June 6, 2023

Dubai Week

Complete Dubai News World

“Silent” marks on your skin may indicate you have diabetes

Diabetes is a serious, chronic condition that lasts a lifetime. Whether this disease is the first type or the second most common type, it causes high blood sugar.
The main symptoms usually include: extreme thirst and the need to urinate, and other symptoms may also appear on the skin.
There are two types of diabetes, the main difference being that type one is a genetic condition, and type two is mainly due to lifestyle choices. But both are dangerous and can lead to serious health problems.
According to a study, skin problems are often the first visible signs of diabetes.
With this in mind, it is important to know how the disease manifests itself on your skin.
“The skin of people with diabetes looks like prematurely aging skin,” says pharmacist Bruce Green.
He continued: “The process of skin replacement is glandular. It is a process in which proteins and sugars are linked to glycation end-product compounds (compounds that occur naturally in the body as a result of the chemical interaction of sugars with proteins), therefore having a negative effect on skin elasticity during collagen and elastin. are strengthened.”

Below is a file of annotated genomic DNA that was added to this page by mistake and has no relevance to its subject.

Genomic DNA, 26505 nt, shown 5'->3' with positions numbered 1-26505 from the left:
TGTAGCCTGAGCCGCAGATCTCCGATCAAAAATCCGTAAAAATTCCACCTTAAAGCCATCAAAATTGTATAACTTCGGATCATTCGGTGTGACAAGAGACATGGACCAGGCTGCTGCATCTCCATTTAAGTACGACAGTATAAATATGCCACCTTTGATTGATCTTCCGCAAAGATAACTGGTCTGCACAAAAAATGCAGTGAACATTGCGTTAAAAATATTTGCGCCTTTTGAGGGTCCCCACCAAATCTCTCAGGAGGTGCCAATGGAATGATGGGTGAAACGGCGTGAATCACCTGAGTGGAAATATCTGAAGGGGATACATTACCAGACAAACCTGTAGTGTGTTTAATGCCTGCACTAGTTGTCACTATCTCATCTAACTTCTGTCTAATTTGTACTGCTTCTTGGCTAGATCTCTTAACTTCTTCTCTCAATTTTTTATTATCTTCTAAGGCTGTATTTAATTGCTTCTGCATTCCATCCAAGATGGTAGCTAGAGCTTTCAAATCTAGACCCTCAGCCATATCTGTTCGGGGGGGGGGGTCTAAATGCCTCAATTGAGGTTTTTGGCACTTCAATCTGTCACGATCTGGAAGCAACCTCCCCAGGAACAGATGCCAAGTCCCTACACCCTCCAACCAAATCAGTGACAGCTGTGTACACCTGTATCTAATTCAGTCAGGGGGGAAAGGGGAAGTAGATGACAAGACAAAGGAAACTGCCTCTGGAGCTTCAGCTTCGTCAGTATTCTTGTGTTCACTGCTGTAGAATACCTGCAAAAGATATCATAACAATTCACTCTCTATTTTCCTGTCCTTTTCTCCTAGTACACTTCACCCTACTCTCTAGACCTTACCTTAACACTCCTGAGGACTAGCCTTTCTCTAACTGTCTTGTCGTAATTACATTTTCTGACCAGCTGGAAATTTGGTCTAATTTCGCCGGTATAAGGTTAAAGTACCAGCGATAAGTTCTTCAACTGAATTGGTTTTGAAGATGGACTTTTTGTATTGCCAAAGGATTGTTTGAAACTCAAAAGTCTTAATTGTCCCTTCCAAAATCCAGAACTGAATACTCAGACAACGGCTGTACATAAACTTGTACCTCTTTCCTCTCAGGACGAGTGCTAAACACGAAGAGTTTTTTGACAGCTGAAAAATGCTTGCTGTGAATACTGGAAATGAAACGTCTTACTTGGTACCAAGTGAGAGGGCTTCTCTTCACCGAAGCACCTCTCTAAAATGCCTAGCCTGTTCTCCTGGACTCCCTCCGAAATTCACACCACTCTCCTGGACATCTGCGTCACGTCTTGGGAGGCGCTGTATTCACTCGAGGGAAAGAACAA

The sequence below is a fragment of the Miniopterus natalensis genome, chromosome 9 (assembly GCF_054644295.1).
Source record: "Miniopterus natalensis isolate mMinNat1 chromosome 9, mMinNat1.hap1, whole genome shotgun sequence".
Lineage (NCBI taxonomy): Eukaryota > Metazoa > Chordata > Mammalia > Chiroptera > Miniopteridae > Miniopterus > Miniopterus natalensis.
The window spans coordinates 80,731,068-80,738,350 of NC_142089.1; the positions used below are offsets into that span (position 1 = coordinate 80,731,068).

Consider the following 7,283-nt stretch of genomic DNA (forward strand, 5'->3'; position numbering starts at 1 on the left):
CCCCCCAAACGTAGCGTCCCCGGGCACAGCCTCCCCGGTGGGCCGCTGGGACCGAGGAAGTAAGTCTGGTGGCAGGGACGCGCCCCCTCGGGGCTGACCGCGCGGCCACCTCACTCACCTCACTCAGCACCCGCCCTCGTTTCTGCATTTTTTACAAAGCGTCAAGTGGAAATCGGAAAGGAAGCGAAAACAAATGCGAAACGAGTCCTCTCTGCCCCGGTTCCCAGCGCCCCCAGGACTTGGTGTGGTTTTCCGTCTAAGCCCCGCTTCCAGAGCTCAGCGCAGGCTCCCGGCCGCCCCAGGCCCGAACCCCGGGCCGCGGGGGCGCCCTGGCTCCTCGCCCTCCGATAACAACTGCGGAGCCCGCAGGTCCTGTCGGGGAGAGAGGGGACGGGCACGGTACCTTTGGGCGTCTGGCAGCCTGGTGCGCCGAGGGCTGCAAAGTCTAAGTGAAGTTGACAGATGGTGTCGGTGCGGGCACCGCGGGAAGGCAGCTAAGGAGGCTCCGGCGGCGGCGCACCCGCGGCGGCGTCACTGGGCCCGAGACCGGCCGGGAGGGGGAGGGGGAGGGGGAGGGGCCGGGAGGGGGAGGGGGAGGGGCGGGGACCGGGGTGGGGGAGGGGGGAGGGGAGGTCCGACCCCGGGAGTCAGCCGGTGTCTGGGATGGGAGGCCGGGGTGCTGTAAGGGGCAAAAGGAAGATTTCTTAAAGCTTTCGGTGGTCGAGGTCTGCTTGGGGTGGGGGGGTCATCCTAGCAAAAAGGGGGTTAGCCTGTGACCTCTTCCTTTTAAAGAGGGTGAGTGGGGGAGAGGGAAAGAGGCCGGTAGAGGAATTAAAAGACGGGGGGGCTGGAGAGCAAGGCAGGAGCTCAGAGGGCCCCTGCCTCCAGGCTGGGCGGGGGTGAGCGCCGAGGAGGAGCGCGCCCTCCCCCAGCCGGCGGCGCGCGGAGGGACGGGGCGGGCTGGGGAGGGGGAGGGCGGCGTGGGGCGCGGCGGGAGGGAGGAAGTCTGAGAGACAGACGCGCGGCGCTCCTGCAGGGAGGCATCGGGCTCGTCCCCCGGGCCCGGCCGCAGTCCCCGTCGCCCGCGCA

He explained that skin problems are more common among diabetics due to poor circulation and decreased nerve sensitivity.
Additionally, Bruce said, there are six key warning signs to watch out for.
Symptoms to look out for on the skin:

Yellow or brown spots or bumps.
Often dark, velvety areas on the neck and armpits.
Thick patches of skin on fingers and toes.
Sudden appearance of blisters.
Pores in the skin are rarely noticed.
The appearance of very dry patches of skin, especially on the hands, causes itching.
However, these are not the only symptoms to look out for, as the NHS recommends that you see your doctor if you feel very thirsty or urinate more often than usual, especially at night.
Feeling very tired, weight loss, frequent thrush and blurred vision are also warning signs of diabetes.
Type 1 diabetes can develop rapidly over weeks or even days. Because the early symptoms are common, or there are no symptoms at all, many people suffer from type 2 diabetes for many years.
The life-threatening condition is often caused by poor lifestyle habits such as eating unhealthy foods or not exercising.

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